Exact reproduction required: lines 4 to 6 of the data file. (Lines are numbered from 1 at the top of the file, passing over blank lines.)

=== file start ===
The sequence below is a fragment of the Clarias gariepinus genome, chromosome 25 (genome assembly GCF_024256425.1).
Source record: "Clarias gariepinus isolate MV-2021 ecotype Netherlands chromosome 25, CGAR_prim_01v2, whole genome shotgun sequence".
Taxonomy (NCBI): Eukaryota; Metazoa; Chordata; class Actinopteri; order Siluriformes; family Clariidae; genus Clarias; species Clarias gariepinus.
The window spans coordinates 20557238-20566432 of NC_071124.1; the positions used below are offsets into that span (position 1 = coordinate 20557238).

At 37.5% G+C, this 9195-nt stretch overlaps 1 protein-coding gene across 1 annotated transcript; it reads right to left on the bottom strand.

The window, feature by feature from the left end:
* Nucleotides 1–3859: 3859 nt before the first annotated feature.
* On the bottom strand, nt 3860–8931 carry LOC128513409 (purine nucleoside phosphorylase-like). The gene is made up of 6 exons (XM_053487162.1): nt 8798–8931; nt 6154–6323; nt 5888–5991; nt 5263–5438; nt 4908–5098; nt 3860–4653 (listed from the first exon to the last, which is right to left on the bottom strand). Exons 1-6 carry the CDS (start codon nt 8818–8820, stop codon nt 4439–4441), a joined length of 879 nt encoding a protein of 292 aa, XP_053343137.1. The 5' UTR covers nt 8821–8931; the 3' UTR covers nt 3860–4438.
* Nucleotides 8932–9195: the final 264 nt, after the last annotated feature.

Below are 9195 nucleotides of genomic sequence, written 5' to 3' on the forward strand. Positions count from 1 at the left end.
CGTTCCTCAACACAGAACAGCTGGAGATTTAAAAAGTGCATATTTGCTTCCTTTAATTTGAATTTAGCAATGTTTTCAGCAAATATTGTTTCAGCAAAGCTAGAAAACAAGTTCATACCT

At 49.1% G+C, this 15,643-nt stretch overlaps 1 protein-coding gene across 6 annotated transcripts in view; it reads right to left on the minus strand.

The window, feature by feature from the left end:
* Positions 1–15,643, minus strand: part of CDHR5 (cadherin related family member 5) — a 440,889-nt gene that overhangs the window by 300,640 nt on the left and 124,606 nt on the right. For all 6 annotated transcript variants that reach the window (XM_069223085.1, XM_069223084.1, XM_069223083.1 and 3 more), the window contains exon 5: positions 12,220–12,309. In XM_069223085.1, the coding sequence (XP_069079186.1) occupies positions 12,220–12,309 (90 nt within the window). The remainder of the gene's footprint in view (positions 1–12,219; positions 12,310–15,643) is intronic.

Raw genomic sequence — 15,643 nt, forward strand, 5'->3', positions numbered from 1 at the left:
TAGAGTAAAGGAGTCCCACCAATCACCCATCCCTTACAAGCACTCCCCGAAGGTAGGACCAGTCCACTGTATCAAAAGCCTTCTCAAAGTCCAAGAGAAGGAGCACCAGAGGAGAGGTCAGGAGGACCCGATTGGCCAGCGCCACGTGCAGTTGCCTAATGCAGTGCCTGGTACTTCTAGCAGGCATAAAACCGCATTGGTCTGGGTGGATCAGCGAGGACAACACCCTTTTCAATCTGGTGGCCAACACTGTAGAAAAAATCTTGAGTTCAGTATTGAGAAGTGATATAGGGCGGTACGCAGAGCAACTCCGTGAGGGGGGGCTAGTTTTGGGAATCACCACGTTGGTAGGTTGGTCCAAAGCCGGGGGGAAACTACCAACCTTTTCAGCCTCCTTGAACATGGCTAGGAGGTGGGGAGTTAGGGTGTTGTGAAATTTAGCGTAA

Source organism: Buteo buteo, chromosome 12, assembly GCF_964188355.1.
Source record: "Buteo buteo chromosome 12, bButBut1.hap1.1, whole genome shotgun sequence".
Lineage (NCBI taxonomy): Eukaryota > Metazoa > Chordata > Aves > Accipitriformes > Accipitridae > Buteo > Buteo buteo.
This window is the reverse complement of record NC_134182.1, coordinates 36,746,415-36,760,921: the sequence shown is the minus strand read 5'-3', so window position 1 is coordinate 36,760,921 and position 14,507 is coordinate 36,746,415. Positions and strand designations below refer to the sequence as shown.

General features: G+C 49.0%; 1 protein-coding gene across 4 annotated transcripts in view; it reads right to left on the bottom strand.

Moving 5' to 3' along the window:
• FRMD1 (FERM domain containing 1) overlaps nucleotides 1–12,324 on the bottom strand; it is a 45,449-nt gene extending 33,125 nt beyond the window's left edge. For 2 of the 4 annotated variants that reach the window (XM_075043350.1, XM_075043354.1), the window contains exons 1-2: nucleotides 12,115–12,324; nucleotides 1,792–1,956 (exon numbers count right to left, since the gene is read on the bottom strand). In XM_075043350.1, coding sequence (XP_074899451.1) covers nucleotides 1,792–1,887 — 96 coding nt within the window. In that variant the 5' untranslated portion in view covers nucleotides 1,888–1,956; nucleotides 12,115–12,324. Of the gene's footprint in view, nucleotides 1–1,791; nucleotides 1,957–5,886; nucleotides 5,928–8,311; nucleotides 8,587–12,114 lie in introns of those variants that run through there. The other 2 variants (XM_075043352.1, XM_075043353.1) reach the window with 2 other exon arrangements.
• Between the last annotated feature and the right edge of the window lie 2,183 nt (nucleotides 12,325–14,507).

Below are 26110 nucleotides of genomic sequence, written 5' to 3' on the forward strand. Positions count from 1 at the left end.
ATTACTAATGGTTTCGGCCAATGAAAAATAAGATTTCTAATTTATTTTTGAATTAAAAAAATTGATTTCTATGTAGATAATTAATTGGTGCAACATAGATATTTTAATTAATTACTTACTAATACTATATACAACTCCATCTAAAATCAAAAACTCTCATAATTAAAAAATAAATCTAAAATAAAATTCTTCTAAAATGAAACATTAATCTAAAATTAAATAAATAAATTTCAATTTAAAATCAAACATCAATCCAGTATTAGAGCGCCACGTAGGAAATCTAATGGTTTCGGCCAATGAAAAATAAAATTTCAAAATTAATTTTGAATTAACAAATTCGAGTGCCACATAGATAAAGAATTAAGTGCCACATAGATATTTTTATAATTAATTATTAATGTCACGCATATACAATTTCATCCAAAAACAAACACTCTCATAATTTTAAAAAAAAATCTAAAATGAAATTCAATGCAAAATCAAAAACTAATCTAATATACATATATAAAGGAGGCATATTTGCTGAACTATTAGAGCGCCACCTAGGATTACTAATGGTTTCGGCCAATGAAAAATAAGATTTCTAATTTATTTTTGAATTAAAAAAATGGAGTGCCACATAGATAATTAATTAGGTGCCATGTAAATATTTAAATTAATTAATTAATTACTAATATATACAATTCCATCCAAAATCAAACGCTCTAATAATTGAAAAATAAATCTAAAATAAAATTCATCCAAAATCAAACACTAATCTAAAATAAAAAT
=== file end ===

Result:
The window spans coordinates 20557238-20566432 of NC_071124.1; the positions used below are offsets into that span (position 1 = coordinate 20557238).

At 37.5% G+C, this 9195-nt stretch overlaps 1 protein-coding gene across 1 annotated transcript; it reads right to left on the bottom strand.

The window, feature by feature from the left end: